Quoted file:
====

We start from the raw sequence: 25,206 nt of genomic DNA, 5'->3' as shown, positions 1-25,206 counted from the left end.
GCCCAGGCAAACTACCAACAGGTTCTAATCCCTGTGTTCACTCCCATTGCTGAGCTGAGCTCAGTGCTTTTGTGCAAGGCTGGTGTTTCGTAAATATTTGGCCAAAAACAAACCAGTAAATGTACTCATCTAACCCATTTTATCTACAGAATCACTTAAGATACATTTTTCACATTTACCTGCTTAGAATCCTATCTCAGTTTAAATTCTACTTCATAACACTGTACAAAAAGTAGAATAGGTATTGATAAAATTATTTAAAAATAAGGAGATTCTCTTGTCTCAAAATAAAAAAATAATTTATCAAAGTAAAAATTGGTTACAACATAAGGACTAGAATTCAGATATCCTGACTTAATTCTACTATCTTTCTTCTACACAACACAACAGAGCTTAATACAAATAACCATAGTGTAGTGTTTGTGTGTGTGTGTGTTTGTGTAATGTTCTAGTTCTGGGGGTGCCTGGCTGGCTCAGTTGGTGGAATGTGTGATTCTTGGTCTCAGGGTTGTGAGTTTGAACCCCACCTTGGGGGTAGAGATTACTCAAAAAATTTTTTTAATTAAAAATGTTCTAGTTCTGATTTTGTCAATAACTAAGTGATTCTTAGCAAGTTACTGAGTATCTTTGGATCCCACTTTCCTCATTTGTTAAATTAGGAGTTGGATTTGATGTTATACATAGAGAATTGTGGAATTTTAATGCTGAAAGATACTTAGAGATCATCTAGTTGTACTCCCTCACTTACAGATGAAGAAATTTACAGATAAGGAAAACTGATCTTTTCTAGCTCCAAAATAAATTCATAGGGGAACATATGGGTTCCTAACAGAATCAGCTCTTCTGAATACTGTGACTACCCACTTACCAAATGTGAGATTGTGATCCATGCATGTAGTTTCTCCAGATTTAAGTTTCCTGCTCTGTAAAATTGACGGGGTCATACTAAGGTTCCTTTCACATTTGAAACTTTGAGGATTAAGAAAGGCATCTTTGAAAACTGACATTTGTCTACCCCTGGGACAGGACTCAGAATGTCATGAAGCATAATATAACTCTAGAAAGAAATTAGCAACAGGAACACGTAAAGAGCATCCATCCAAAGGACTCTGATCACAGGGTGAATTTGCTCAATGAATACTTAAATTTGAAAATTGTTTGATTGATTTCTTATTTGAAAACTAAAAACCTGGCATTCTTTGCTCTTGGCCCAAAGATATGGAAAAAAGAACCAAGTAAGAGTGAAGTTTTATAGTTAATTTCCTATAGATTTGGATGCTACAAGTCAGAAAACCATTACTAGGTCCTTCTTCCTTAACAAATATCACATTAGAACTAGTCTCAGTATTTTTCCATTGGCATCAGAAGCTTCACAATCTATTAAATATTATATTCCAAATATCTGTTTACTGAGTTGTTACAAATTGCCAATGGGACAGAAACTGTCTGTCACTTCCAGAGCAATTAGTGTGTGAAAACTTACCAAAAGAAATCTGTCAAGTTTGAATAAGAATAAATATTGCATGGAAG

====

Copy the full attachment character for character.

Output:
We start from the raw sequence: 25,206 nt of genomic DNA, 5'->3' as shown, positions 1-25,206 counted from the left end.
GCCCAGGCAAACTACCAACAGGTTCTAATCCCTGTGTTCACTCCCATTGCTGAGCTGAGCTCAGTGCTTTTGTGCAAGGCTGGTGTTTCGTAAATATTTGGCCAAAAACAAACCAGTAAATGTACTCATCTAACCCATTTTATCTACAGAATCACTTAAGATACATTTTTCACATTTACCTGCTTAGAATCCTATCTCAGTTTAAATTCTACTTCATAACACTGTACAAAAAGTAGAATAGGTATTGATAAAATTATTTAAAAATAAGGAGATTCTCTTGTCTCAAAATAAAAAAATAATTTATCAAAGTAAAAATTGGTTACAACATAAGGACTAGAATTCAGATATCCTGACTTAATTCTACTATCTTTCTTCTACACAACACAACAGAGCTTAATACAAATAACCATAGTGTAGTGTTTGTGTGTGTGTGTGTTTGTGTAATGTTCTAGTTCTGGGGGTGCCTGGCTGGCTCAGTTGGTGGAATGTGTGATTCTTGGTCTCAGGGTTGTGAGTTTGAACCCCACCTTGGGGGTAGAGATTACTCAAAAAATTTTTTTAATTAAAAATGTTCTAGTTCTGATTTTGTCAATAACTAAGTGATTCTTAGCAAGTTACTGAGTATCTTTGGATCCCACTTTCCTCATTTGTTAAATTAGGAGTTGGATTTGATGTTATACATAGAGAATTGTGGAATTTTAATGCTGAAAGATACTTAGAGATCATCTAGTTGTACTCCCTCACTTACAGATGAAGAAATTTACAGATAAGGAAAACTGATCTTTTCTAGCTCCAAAATAAATTCATAGGGGAACATATGGGTTCCTAACAGAATCAGCTCTTCTGAATACTGTGACTACCCACTTACCAAATGTGAGATTGTGATCCATGCATGTAGTTTCTCCAGATTTAAGTTTCCTGCTCTGTAAAATTGACGGGGTCATACTAAGGTTCCTTTCACATTTGAAACTTTGAGGATTAAGAAAGGCATCTTTGAAAACTGACATTTGTCTACCCCTGGGACAGGACTCAGAATGTCATGAAGCATAATATAACTCTAGAAAGAAATTAGCAACAGGAACACGTAAAGAGCATCCATCCAAAGGACTCTGATCACAGGGTGAATTTGCTCAATGAATACTTAAATTTGAAAATTGTTTGATTGATTTCTTATTTGAAAACTAAAAACCTGGCATTCTTTGCTCTTGGCCCAAAGATATGGAAAAAAGAACCAAGTAAGAGTGAAGTTTTATAGTTAATTTCCTATAGATTTGGATGCTACAAGTCAGAAAACCATTACTAGGTCCTTCTTCCTTAACAAATATCACATTAGAACTAGTCTCAGTATTTTTCCATTGGCATCAGAAGCTTCACAATCTATTAAATATTATATTCCAAATATCTGTTTACTGAGTTGTTACAAATTGCCAATGGGACAGAAACTGTCTGTCACTTCCAGAGCAATTAGTGTGTGAAAACTTACCAAAAGAAATCTGTCAAGTTTGAATAAGAATAAATATTGCATGGAAG